About this paper

Appears in:
Pages: 1463-1464
Publication year: 2011
ISBN: 978-84-615-0441-1
ISSN: 2340-1117

Conference name: 3rd International Conference on Education and New Learning Technologies
Dates: 4-6 July, 2011
Location: Barcelona, Spain

THE ROLE OF TECHNOLOGY IN DELIVERING POSITIVE BEHAVIORAL INTERVENTIONS AND SUPPORT: WHAT'S PROMISING? WHAT'S PERILOUS? WHAT ARE NECESSARY PROTECTIONS FOR CHILDREN’S PRIVACY?

A. Ray

Ripple Effects (UNITED STATES)
PBIS is a data driven, tiered framework for behavioral interventions, where all students receive some level of pro-social intervention, a much smaller number receive targeted, preventive training to reduce group level risks, and an even smaller group receive intensive, indicated intervention after the fact (Sprague et al, 2007). It has become the established best practice model for behavioral interventions in the United States and beyond (Sugai, 2007). One major challenge to scaling this model is ensuring fidelity to best psychosocial and instructional practices among teachers who, for the most part, have never been trained to deliver these kinds of interventions (Fixen et al, 2006; Backer, 2002). Another is providing culturally responsive interventions in schools where cultural diversity is the norm for students, and wide cultural gaps between teachers and at least some of their students is common. A third major challenge is finding ways to share behavioral data to drive decision making, without violating the rights to privacy of individual children and their families.

Technology offers promise for meeting these challenges. It can provide school wide information systems that provide a data driven framework, especially for assessment. It can automatically collect dosage data as part of computerized, intervention delivery. It can - but not necessarily does - ensure fidelity to both psychosocial and instructional best practices. Expert system technology can lock best psychosocial practice in a software program and deliver the most relevant set of those practices to each learner (Ray, 2010). Digital media and interactivity can provide to each learner a breadth of instructional modes that few teachers could equal. Multimedia content can build in a rich diversity of voices, images and experiences to help cross cultural gaps. And computers can collect, sort, guard, report, and analyze data, beyond even the most efficient human's capacity.

So what is to fear? An analysis of data from more than 5000 students across fifty schools indicates one technology-enabled, social-emotional learning intervention is effective for all three tiers of behavioral intervention, across cultural groups. Significant, positive, psychological (Koffman et al, 2008; Delong-Cotti, 2007), behavioral (Ray et al, 2008) and academic (Bass et al, 2008) outcomes have been substantiated in randomized controlled trials, as well as under quasi-experimental conditions. However, that same data indicates that student use of the learner-centric program routinely goes far beyond what program designers anticipated. It is weighted heavily toward private exploration of trauma-related topics, with dosage automatically collected. Theoretically, teachers understanding the traumatic context of individual students’ lives might provide a bridge toward more personalized academic and behavioral education. However, it just as likely might destroy for students who most need it, the sense of school as a sanctuary from difficult life circumstances. How can technology be designed to simultaneously maximize the protections for children’s privacy, and leverage specific data for well-informed decision-making? Are these even the most relevant questions? The decade long evolution of the underlying assumptions and design of a data management system for a computer-based, behavioral intervention system now used in more than 550 school districts in six countries will be presented for critique.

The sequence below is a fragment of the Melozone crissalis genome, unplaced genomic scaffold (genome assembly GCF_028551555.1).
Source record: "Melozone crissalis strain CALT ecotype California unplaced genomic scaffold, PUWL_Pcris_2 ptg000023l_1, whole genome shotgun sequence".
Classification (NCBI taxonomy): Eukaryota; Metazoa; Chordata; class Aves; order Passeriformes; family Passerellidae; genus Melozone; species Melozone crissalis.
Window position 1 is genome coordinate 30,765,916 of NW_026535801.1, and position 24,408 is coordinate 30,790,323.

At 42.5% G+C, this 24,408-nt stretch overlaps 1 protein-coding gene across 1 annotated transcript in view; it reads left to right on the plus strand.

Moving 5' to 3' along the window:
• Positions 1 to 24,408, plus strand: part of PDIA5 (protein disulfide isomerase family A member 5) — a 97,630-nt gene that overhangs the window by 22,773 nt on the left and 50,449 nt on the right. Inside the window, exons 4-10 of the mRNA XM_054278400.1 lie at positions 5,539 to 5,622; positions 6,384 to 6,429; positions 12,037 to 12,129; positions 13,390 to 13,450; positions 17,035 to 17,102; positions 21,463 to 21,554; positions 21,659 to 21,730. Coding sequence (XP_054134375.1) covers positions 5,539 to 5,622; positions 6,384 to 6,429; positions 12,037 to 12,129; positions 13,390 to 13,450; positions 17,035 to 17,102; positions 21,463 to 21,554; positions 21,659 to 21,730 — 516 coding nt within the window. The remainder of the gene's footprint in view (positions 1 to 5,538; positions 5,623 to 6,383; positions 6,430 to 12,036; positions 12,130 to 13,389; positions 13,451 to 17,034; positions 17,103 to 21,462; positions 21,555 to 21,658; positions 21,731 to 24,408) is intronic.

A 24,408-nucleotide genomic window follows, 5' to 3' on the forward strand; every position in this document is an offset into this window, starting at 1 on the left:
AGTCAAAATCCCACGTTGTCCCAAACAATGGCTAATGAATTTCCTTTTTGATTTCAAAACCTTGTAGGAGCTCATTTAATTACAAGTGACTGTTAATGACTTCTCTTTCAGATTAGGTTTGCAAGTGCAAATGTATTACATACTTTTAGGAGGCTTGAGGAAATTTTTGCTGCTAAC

@InProceedings{RAY2011ROL,
author = {Ray, A.},
title = {THE ROLE OF TECHNOLOGY IN DELIVERING POSITIVE BEHAVIORAL INTERVENTIONS AND SUPPORT: WHAT'S PROMISING? WHAT'S PERILOUS? WHAT ARE NECESSARY PROTECTIONS FOR CHILDREN’S PRIVACY?},
series = {3rd International Conference on Education and New Learning Technologies},
booktitle = {EDULEARN11 Proceedings},
isbn = {978-84-615-0441-1},
issn = {2340-1117},
publisher = {IATED},
location = {Barcelona, Spain},
month = {4-6 July, 2011},
year = {2011},
pages = {1463-1464}}
TY - CONF
AU - A. Ray
TI - THE ROLE OF TECHNOLOGY IN DELIVERING POSITIVE BEHAVIORAL INTERVENTIONS AND SUPPORT: WHAT'S PROMISING? WHAT'S PERILOUS? WHAT ARE NECESSARY PROTECTIONS FOR CHILDREN’S PRIVACY?
SN - 978-84-615-0441-1/2340-1117
PY - 2011
Y1 - 4-6 July, 2011
CI - Barcelona, Spain
JO - 3rd International Conference on Education and New Learning Technologies
JA - EDULEARN11 Proceedings
SP - 1463
EP - 1464
ER -
A. Ray (2011) THE ROLE OF TECHNOLOGY IN DELIVERING POSITIVE BEHAVIORAL INTERVENTIONS AND SUPPORT: WHAT'S PROMISING? WHAT'S PERILOUS? WHAT ARE NECESSARY PROTECTIONS FOR CHILDREN’S PRIVACY?, EDULEARN11 Proceedings, pp. 1463-1464.
User:
Pass: